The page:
Three men and a teenage boy died when their helicopter crashed in "terrible" weather, an inquest has heard.
The wreckage was found in the Blackdown Hills near Corfe
Pilot Roy Stevens, 54, Peter Bloxsome, 59, Allan Tartaglia, 44, and his son James, 15, died when the aircraft crashed in Somerset in 2005.
The Taunton inquest heard how the emergency services took 19 hours to locate the wreckage.
The occupants all died from multiple injuries after the helicopter hit a tree.
Mr Stevens, from Gotherington, Gloucs; Mr Bloxsome from Cheltenham; Mr Tartaglia, from Brockworth, Gloucs, and James Tartaglia from South Littleton in Worcestershire had been on a day trip in the craft.
They left Staverton airfield in Gloucestershire heading for Torbay, Devon, in January 2005, when they ran into difficulties.
Ivor Salter was working in his yard when he heard the helicopter crash. He told the inquest the weather was "terrible" with low visibility because of drizzle.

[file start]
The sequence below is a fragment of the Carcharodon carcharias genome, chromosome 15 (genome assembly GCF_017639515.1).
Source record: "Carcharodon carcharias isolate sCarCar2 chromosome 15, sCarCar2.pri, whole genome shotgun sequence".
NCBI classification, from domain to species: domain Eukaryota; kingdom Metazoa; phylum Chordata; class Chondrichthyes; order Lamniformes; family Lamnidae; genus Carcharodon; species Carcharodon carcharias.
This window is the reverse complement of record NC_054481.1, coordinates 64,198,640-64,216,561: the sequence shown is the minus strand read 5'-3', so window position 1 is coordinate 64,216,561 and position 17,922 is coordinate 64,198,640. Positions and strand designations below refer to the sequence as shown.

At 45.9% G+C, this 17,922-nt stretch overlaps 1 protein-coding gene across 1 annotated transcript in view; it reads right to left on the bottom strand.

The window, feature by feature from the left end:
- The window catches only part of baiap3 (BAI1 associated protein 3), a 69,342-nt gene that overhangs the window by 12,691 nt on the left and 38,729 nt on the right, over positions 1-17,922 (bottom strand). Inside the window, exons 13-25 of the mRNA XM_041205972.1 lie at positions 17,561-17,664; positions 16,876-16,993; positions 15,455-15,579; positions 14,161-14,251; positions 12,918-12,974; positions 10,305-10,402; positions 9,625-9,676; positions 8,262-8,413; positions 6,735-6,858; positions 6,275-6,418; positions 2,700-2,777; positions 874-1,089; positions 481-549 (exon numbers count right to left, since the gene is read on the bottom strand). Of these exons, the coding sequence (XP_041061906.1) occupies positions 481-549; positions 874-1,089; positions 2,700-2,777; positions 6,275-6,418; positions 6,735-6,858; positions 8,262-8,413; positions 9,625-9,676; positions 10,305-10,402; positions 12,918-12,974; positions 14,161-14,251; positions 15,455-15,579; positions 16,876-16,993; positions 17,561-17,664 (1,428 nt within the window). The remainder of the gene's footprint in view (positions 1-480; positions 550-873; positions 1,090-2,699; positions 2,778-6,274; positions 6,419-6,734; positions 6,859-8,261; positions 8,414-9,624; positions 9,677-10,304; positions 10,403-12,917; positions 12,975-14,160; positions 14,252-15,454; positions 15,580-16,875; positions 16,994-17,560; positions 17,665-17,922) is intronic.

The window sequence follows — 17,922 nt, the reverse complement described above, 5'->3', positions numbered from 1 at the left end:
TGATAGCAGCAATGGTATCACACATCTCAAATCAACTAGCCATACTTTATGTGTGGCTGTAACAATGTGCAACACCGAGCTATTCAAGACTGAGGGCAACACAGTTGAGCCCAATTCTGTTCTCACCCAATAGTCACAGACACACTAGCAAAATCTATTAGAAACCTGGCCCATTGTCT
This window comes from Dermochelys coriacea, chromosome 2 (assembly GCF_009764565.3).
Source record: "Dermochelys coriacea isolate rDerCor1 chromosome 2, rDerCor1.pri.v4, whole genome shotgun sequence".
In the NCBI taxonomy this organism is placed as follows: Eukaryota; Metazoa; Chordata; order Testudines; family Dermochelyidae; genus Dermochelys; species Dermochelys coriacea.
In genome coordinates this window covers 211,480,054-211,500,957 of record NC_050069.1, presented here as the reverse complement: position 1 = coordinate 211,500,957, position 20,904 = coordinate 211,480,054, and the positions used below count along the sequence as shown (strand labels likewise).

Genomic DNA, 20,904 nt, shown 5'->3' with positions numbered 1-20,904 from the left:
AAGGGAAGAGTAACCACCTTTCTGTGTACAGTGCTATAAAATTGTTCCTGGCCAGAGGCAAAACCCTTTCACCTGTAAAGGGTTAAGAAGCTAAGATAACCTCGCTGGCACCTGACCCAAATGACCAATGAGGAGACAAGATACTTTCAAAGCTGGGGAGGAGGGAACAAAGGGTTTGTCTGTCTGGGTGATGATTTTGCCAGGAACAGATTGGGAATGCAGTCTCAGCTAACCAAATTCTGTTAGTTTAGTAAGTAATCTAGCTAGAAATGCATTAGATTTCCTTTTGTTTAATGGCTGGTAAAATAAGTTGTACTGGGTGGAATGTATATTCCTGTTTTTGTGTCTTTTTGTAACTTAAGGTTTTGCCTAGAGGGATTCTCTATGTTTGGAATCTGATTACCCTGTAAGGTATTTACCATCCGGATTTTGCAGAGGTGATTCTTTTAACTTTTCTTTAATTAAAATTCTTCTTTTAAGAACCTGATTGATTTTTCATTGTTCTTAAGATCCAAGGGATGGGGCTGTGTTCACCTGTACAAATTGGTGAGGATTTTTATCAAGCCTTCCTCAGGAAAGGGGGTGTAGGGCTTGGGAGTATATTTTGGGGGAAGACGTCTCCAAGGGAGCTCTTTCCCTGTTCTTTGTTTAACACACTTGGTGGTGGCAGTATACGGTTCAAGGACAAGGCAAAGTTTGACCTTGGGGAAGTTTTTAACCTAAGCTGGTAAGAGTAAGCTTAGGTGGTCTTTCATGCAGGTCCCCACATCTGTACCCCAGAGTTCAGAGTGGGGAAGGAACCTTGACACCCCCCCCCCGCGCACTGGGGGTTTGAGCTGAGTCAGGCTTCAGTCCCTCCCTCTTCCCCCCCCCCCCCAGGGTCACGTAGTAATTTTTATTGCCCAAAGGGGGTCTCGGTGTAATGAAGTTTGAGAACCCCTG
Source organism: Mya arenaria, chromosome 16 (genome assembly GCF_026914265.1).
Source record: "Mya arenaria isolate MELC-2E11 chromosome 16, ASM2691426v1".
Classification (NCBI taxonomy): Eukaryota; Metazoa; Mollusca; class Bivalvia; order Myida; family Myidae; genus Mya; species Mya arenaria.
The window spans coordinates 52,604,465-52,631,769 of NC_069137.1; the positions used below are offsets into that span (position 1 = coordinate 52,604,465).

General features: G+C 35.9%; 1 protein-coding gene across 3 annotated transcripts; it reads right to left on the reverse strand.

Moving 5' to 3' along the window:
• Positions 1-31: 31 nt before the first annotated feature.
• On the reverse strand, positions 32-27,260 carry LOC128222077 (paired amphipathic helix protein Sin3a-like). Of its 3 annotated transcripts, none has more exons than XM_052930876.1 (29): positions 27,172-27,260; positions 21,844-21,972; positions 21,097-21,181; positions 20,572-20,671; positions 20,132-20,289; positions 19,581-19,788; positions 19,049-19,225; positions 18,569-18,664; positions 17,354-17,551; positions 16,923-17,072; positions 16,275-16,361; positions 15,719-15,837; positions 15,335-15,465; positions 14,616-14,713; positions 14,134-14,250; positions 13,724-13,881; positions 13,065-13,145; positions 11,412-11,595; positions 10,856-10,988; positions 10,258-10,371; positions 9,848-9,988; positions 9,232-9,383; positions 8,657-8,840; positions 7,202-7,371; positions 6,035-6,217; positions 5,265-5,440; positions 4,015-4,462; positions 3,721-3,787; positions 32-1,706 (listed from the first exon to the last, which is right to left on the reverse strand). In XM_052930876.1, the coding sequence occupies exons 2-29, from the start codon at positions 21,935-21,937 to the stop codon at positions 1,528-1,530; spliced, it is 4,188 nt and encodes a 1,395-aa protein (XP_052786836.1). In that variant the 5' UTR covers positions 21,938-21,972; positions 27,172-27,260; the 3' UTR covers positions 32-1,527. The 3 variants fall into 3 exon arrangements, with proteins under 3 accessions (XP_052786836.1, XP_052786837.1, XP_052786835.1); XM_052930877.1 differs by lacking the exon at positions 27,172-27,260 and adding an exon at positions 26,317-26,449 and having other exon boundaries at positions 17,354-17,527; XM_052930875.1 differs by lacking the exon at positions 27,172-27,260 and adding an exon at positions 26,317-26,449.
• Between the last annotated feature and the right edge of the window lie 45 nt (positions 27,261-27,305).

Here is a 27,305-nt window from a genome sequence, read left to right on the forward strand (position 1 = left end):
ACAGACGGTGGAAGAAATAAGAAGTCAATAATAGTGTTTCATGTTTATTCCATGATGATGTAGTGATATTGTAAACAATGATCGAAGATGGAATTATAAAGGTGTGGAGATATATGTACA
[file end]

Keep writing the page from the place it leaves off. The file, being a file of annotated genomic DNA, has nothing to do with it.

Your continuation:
He said he heard the sound of the helicopter flying overhead and thought it was low. Mr Salter described how he heard the sound of the helicopter crashing and was "certain" it had struck a tree.
He dialled 999 at around 1230 GMT but was told no helicopters had been reported missing in the area.
It was five hours before police arrived at his property to investigate.
Andrew Robinson, from the Air Accident Investigation Branch, said the helicopter had broken up when it hit the trees at Priors Park Wood on the Blackdown Hills.
"It had been on a descending flight path when it struck trees travelling at an estimated 30-40 knots," he said.
Allan Tartaglia and his son James died in the crash
"The high rate of descent resulted in disintegration on impact."
Mr Robinson said he had found no mechanical defects on the aircraft.
James's mother, Gillian, told the inquest how her son had called her on his mobile from the helicopter and seemed excited.
"James said he was in the helicopter and I could hear the propellers and he sounded excited, as if he was having a lovely time.
"That was the last time I spoke to my son."
The inquest heard Mr Stevens, a regular flyer, part-owned the Bell helicopter and had invited his friends for a trip to the south coast.
The hearing continues.